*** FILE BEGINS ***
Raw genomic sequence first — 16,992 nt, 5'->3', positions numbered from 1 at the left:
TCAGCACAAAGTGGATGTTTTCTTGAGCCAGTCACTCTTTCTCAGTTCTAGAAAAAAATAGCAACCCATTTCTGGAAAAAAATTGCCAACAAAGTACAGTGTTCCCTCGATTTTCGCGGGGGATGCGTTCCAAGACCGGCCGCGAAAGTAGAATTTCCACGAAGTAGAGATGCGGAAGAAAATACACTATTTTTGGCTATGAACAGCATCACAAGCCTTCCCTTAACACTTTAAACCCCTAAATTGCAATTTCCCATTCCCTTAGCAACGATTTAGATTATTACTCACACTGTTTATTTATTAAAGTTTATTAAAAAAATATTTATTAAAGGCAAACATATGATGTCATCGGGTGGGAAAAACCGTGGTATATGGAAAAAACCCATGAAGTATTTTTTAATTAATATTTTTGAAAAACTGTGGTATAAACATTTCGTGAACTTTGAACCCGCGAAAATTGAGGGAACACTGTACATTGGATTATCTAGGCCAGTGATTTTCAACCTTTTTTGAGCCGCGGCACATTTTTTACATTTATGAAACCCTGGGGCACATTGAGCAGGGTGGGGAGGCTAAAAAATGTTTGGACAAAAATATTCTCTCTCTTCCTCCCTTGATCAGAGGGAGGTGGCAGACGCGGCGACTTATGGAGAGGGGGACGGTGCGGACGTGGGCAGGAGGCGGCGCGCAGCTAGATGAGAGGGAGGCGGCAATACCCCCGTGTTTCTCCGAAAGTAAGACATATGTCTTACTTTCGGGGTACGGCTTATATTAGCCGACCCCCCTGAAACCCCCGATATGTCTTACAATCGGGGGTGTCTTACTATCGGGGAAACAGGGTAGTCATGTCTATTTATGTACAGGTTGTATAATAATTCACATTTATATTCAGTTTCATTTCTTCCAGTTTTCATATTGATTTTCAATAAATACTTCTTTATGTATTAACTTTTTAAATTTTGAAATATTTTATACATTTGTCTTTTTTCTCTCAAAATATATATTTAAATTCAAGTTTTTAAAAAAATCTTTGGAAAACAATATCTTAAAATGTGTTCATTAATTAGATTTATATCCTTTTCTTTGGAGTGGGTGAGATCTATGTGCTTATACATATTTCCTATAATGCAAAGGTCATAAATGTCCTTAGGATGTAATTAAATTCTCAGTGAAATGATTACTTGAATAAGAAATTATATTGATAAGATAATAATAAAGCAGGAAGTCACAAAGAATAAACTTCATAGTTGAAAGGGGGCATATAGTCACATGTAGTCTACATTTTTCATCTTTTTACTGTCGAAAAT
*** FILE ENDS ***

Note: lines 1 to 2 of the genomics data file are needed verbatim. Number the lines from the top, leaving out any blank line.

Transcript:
Raw genomic sequence first — 16,992 nt, 5'->3', positions numbered from 1 at the left:
TCAGCACAAAGTGGATGTTTTCTTGAGCCAGTCACTCTTTCTCAGTTCTAGAAAAAAATAGCAACCCATTTCTGGAAAAAAATTGCCAACAAAGTACAGTGTTCCCTCGATTTTCGCGGGGGATGCGTTCCAAGACCGGCCGCGAAAGTAGAATTTCCACGAAGTAGAGATGCGGAAGAAAATACACTATTTTTGGCTATGAACAGCATCACAAGCCTTCCCTTAACACTTTAAACCCCTAAATTGCAATTTCCCATTCCCTTAGCAACGATTTAGATTATTACTCACACTGTTTATTTATTAAAGTTTATTAAAAAAATATTTATTAAAGGCAAACATATGATGTCATCGGGTGGGAAAAACCGTGGTATATGGAAAAAACCCATGAAGTATTTTTTAATTAATATTTTTGAAAAACTGTGGTATAAACATTTCGTGAACTTTGAACCCGCGAAAATTGAGGGAACACTGTACATTGGATTATCTAGGCCAGTGATTTTCAACCTTTTTTGAGCCGCGGCACATTTTTTACATTTATGAAACCCTGGGGCACATTGAGCAGGGTGGGGAGGCTAAAAAATGTTTGGACAAAAATATTCTCTCTCTTCCTCCCTTGATCAGAGGGAGGTGGCAGACGCGGCGACTTATGGAGAGGGGGACGGTGCGGACGTGGGCAGGAGGCGGCGCGCAGCTAGATGAGAGGGAGGCGGCAATACCCCCGTGTTTCTCCGAAAGTAAGACATATGTCTTACTTTCGGGGTACGGCTTATATTAGCCGACCCCCCTGAAACCCCCGATATGTCTTACAATCGGGGGTGTCTTACTATCGGGGAAACAGGGTAGTCATGTCTATTTATGTACAGGTTGTATAATAATTCACATTTATATTCAGTTTCATTTCTTCCAGTTTTCATATTGATTTTCAATAAATACTTCTTTATGTATTAACTTTTTAAATTTTGAAATATTTTATACATTTGTCTTTTTTCTCTCAAAATATATATTTAAATTCAAGTTTTTAAAAAAATCTTTGGAAAACAATATCTTAAAATGTGTTCATTAATTAGATTTATATCCTTTTCTTTGGAGTGGGTGAGATCTATGTGCTTATACATATTTCCTATAATGCAAAGGTCATAAATGTCCTTAGGATGTAATTAAATTCTCAGTGAAATGATTACTTGAATAAGAAATTATATTGATAAGATAATAATAAAGCAGGAAGTCACAAAGAATAAACTTCATAGTTGAAAGGGGGCATATAGTCACATGTAGTCTACATTTTTCATCTTTTTACTGTCGAAAAT